Tamati Ellison was a reliable stand-by option when the All Blacks midfield required short-term cover, but the well-travelled utility back can expect to plug holes on a more regular basis at the Melbourne Rebels.
The 30-year-old, who played four intermittent tests between 2009-12, joins his fourth Super Rugby franchise early next month once he completes his second stint at the Ricoh Black Rams in Japan.
Ellison has been alternating with fellow former Hurricane-turned-England and British and Irish Lions playmaker Riki Flutey in his club backline due to the stipulation that only two non-Japanese players can feature in the starting line-up.
However, he is considered a marquee signing for Australia's newest franchise that, in contrast with their four previous campaigns, boasts a back division lacking genuine star quality in 2014.
When the Rebels launched in 2010, flighty English five-eighth Danny Cipriani was the eye-catching import. However, his defensive ineptitude and off-field antics ensured an already sullied reputation suffered in Melbourne.
Talented, though wayward, Wallabies Kurtley Beale and James O'Connor also assumed the pivotal role while experienced former Australian internationals Stirling Mortlock and Mark Gerrard were signed to provide a sense of security.
Ellison, who made his Super Rugby debut for the Blues in 2005 before representing the Hurricanes and Highlanders, has been cast in the role of Mortlock - and may even start in the centre berth previously occupied by the 80-cap Wallaby because he will miss practically the entire pre-season.
"If you're closer to the ball like 12, there's more information to process and direct the team around the field," he said, conceding it was imperative to build a rapport with halfback Luke Burgess - the only other back with test experience - and rookie No.10 Bryce Hegarty.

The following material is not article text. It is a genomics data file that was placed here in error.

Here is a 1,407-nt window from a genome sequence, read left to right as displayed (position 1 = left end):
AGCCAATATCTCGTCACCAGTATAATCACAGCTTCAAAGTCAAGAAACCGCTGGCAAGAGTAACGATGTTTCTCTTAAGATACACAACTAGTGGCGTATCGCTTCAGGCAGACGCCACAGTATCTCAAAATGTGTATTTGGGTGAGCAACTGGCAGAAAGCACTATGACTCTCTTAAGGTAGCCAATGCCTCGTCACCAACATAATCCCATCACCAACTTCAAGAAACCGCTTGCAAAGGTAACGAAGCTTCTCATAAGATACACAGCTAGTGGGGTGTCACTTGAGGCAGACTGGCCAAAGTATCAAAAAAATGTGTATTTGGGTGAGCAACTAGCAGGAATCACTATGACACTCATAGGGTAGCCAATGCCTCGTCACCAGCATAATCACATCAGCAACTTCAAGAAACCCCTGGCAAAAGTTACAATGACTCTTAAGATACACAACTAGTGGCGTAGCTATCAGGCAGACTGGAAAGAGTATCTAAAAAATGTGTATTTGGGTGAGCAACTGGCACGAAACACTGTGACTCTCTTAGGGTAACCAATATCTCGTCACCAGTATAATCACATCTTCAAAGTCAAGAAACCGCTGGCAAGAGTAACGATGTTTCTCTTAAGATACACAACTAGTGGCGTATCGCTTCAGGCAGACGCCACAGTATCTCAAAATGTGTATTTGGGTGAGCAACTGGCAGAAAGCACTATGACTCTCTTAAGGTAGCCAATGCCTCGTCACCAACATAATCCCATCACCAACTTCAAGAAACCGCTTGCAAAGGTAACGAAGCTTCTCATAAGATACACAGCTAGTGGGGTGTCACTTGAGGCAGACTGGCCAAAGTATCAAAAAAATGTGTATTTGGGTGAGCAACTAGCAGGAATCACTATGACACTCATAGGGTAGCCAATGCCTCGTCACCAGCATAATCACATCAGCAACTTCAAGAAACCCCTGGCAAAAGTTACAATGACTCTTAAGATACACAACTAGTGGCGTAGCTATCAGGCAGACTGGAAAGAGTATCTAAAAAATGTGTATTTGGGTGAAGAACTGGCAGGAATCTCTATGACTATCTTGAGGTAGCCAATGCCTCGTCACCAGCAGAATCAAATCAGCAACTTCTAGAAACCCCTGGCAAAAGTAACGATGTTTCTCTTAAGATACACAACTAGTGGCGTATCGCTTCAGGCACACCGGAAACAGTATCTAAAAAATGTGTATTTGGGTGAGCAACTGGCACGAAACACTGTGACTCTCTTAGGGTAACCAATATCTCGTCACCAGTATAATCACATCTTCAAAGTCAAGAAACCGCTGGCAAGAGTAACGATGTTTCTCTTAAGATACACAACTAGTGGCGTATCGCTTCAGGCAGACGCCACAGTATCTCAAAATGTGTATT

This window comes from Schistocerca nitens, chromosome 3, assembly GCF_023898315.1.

Former Wallaby Burgess obviously stood out when Ellison scanned the roster he was joining for a season, and accepted he would have to shoulder ample defensive and leadership responsibilities as the Rebels strive to improve on last year's 12th placing.
"I'm happy to lead as best I can and make the guys focus on what they can do on the field.
"I don't know a lot of the guys and going through the names they don't have a lot of Super Rugby experience," he said before accentuating the positive.
"Sometimes the guys that are fresher just do not have that pressure on them and at the end of the day it's still kick, run, pass and tackle.
"If you can do that better than the next guy then you might be right."
With O'Connor and Beale orchestrating the back play, the Rebels built a reputation as a team that preferred to play expansively and while that game plan appealed to Ellison, the vibe from Melbourne suggested a greater focus on defence under new head coach Tony McGahan.
"That's part of the game I really enjoy and I'll be getting stuck into that but there's a few guys out wide that can move so it'll be good to move the ball as well," he said, noting the Rebels' acquisition of former Highlanders teammate and Crusaders finisher Telusa Veainu.
Meanwhile, although Ellison will have limited preparation with the squad before their opening game against the Cheetahs in Melbourne on February 28, he will at least have more time to assimilate than when he joined the Highlanders in 2012 after his original stint at the Black Rams.
"I did a pre-season over at the Highlanders where I only had a captain's run," he said, recalling an ominous debut.
"We had a few injuries in the midfield at the time so I just had to play and mark Richard Kahui and Sonny Bill (Williams).
"It was a wee bit daunting but I think when you start like that there's no pressure, there's no expectation apart from your own and that may be the case this year."
- © Fairfax NZ News
Which two NZ teams look the most likely to make the Super Rugby playoffs?